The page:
This one may surprise you! I love using canisters, at The Container Store, to organize my pantry. They close tightly for freshness and are easy for my kids to pour from. When my kids consume all of the food in the canister and we have more of the item available, they refill the canister themselves. I love canisters, but I don’t have to be the one to fill them, and I think they enjoy doing it. It’s a small task that makes a significant impact on our home.

Think about what little tasks you do around your home that your kids could easily do themselves, and give them ownership! It will help them get used to having responsibilities, and the task will be so small that it won’t be a headache to enforce. 

4. Everyone adds groceries to the list

I used to hear, 'Mom, we’re out of {fill in the blank}' multiple times per day. I would have to stop what I was doing to write it on the grocery list, or I would think about it obsessively, hoping I remembered the item when I got around to writing it down. One day I realized that just because I do most of the grocery shopping does not mean I have to be the keeper of the list.

Now, whenever they tell me we are out of something, I don’t move an inch and simply tell them to write it on the list. If one of them asks if I got such-and-such from the store, I’ll ask if it was on the list. If not, then it likely wasn’t purchased! I was shocked at how much mental energy I spent on the grocery list when I didn’t have to.

What mental weight are you carrying that you could share with your family?

5. We clear out our toys regularly

Painted kids bedroom with grey abstract design, wall mounted wooden shelves with toys and decorative items, wall mounted wooden book shelf, yellow patterned blind, white painted crib

(Image credit: Rachel Manns Photography)

As mentioned earlier, kids are little collectors, and their collections can quickly grow. I’ve tried various methods to keep toys at bay in our house, and strict rules simply do not work for us. Some folks love the one-in-one-out method for decluttering toys, but I could not keep up with that. Other folks keep a certain count of things, so once you reach your quote of stuffed animals, for example, you cannot get another one without parting with one. Both of those methods require me to police toys, and I avoid that at all costs.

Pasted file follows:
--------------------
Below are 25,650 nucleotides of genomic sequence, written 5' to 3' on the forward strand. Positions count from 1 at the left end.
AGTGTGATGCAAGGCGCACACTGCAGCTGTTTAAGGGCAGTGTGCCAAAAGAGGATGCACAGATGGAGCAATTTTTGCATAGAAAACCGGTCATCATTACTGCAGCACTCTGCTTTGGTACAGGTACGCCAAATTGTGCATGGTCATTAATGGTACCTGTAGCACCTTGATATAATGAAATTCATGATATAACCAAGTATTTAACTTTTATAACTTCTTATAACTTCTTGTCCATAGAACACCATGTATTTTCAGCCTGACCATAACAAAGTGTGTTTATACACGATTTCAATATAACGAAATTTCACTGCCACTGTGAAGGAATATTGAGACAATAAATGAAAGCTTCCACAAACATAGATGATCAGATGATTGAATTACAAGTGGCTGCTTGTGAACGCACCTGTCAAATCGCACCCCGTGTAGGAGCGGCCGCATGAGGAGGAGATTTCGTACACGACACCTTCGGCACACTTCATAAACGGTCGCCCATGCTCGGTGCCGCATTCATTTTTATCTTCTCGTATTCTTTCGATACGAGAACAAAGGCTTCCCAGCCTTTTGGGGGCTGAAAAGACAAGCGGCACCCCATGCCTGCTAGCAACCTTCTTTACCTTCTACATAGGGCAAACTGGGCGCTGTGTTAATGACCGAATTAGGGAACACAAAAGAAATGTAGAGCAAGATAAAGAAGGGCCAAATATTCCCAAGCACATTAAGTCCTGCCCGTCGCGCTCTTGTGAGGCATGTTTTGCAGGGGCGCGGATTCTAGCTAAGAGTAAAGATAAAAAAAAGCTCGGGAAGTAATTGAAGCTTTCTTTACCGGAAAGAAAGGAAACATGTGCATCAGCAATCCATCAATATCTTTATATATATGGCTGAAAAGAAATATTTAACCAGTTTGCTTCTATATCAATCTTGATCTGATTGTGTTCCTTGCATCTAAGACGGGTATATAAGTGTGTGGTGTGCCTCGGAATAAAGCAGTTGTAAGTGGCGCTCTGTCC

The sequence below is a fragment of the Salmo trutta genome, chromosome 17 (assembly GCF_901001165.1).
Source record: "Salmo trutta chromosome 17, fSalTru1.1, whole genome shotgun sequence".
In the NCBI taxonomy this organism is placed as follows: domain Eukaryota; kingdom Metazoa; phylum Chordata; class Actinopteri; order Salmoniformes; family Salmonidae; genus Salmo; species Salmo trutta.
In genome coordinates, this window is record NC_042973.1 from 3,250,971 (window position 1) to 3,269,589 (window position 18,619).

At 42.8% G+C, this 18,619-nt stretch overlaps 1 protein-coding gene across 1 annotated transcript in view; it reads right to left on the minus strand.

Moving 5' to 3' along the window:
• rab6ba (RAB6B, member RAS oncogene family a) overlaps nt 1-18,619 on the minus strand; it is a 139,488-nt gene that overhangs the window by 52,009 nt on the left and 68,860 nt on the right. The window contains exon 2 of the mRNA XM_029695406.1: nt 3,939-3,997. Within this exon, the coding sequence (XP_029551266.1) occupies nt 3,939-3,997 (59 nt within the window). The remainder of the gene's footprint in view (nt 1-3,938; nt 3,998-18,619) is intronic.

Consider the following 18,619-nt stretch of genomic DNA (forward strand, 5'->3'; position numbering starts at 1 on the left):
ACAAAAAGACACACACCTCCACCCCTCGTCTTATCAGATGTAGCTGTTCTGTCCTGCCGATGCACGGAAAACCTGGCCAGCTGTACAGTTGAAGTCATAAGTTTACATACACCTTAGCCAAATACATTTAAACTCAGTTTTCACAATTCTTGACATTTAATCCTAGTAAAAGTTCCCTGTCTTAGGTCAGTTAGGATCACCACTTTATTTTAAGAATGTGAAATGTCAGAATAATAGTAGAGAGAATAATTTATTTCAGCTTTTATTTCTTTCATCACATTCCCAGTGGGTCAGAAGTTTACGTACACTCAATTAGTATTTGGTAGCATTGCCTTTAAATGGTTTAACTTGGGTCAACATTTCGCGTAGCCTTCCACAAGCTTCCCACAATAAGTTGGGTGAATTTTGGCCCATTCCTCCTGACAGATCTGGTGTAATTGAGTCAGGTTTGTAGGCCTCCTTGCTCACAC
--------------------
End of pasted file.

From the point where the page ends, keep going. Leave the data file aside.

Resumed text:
Instead, about 2-3 times per year, I tell my kids that it’s time to donate things. We grab some bags and add things they no longer want. Fun music is almost always involved, so we keep the mood light and playful. I don’t force them to get rid of anything, and I don’t throw away or donate things behind their backs, but I use the opportunity to talk about the beauty of having less and the value of donating to others. Because I’ve done this with them for so long, they know they’ll enjoy their rooms much more with less clutter, so it’s usually not a huge chore.

If you are new to decluttering with kids, start slowly. Don’t force them to give away too many things, or they will hold on to what they have even more. Instead, be consistent and set a good example of decluttering. I have a free download on my website with games that you can play with your child to encourage decluttering. You can grab that in the resources tab of thesimplifiedisland.com


That wraps up the five rules or guidelines we have in our home that encourage my kids to be a bit tidier and, I hope, set them up with good life skills and habits.

So much about having rules is bringing awareness to the situation. My kids certainly don’t follow every rule to the letter, but their knowing how things should be done is important. On the flip side, I don’t stress out if they don’t follow every rule daily. I have days when I don’t feel like doing anything, and they do too.

I hope this inspires you to try some new rules in your home!

Caroline Roberts
Contributing expert

Caroline Roberts, a certified KonMari Consultant and professional organizer, founded the organizing agency The Simplified Island in 2019. Caroline believes being organized goes much deeper than pretty bins and can be life-changing. She recognized her organizing and streamlining skills were unique as she ran her marketing agency, Coastal Connections Marketing, and raised her two sons.